Where is Skillz Stock Headed?
Skillz (SKLZ) has taken one of this year’s wilder rides on the stock market. The San Francisco-based eSports platform went public on December 17, 2020, after a reverse merger with a SPAC.
It started getting professional analysts’ attention in February, when share prices ascended to over $46. Barely two months later, the stock had dropped to a low point of around $12, even after earnings reports showed a 92% year-over-year increase in revenue and an upward projection of annual revenue.
What is Skillz?
Skillz’s front-facing experience is fairly easy to explain: Players pay to enter into contests against other players. Winners receive a cash payout, depending on the amount they put up. It’s the company’s business model that sets them apart — Skillz considers their true customer base to be developers, not players.
Skillz offers developers the chance to build their own games and have them distributed on their network. Its game development console has been fine-tuned so that even developers with fair-to-middling skills can build out a fully fleshed-out mobile experience, similar to Roblox. The developers then split incoming revenue from paying players with Skillz. It’s a formula that’s allowed their developer base to swell to over 10,000,000.
What Makes Skillz Unique?
The cash winnings have lured in a greater number of paying customers. Skillz’s customer acquisition costs have remained well below its long-term customer value, so the company has a lot of headroom for spending more to get more players. Doing so would make the platform even more attractive to aspiring developers.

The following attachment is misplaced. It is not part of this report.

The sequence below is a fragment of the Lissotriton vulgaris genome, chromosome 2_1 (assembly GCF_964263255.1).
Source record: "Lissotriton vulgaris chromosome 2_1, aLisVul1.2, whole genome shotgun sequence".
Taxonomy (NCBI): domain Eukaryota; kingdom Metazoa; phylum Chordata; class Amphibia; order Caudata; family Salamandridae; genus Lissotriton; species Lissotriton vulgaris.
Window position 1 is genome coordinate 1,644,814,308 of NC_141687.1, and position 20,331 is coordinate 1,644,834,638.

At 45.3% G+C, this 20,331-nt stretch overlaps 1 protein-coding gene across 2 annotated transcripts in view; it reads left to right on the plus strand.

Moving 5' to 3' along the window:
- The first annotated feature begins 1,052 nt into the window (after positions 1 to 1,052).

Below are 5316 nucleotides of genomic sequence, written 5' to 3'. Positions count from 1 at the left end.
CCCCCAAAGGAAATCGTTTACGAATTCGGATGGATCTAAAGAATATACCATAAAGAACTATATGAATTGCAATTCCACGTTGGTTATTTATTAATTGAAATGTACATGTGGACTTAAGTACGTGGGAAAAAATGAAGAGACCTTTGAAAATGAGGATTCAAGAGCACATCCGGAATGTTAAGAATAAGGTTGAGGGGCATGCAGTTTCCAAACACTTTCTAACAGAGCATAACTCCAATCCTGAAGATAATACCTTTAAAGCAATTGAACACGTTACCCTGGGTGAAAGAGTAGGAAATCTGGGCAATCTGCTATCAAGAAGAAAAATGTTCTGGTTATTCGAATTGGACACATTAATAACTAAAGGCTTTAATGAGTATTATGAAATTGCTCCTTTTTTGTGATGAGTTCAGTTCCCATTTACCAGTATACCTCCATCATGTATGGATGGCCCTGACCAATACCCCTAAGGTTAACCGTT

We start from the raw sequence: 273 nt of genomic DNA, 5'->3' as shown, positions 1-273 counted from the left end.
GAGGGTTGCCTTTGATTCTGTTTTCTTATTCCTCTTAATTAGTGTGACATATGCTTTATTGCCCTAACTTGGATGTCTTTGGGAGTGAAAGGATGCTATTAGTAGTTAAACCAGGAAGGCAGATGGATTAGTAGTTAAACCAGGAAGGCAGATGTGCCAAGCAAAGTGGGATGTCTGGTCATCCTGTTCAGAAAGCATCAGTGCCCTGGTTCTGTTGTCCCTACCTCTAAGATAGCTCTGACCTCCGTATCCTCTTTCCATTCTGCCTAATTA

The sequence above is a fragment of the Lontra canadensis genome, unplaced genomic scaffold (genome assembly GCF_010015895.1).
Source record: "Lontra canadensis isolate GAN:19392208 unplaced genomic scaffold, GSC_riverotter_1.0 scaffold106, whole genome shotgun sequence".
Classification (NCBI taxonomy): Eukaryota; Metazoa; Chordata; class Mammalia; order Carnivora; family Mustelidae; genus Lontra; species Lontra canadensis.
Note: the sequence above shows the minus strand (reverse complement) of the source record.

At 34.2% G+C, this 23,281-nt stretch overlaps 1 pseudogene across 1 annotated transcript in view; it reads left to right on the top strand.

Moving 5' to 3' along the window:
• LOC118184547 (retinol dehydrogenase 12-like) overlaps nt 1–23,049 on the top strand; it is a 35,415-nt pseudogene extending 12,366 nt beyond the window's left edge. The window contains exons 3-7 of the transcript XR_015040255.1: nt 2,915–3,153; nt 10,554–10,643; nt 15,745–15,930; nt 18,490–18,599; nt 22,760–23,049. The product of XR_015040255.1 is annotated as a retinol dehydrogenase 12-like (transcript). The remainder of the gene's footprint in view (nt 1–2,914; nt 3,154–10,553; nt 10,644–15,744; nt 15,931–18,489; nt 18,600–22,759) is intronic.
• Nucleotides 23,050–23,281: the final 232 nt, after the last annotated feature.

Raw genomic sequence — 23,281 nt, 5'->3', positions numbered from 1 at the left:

There’s a lot of room for growth with Skillz. The company has a price-to-sales ratio of 21.9, making it pricier than its competitors (including Roblox). Its growth profit margin of 95% supports its higher valuation.
But a few things are causing Skillz investors heartburn. The company has yet to turn a profit, and most analysts believe that day is still a ways off. Its price-to-sales and price-to-book ratios, as of June 30, 2021, are 32.47 and 14.92 respectively — indicating over-valuation. Its net losses of $53.6 million in the last reported quarter were almost 3½ times bigger than in the same quarter in 2020.
Another eye-raising fact is that even though they have millions of developers on board, two of them — Tether and Big Run — account for a whopping 83% of the company’s revenue. It’s hard to picture how long less lucrative developers will remain happy with the narrow pie slice that they have left.
The bottom line is that it’s too early to say what will happen with Skillz. Expect volatility to continue for a while. Skillz’s price fluctuations will likely reflect that of the online gaming industry.
The short term may be difficult to swallow, but if Skillz can pursue its mission while steadily growing its customer base, investors may see a payoff in future years.
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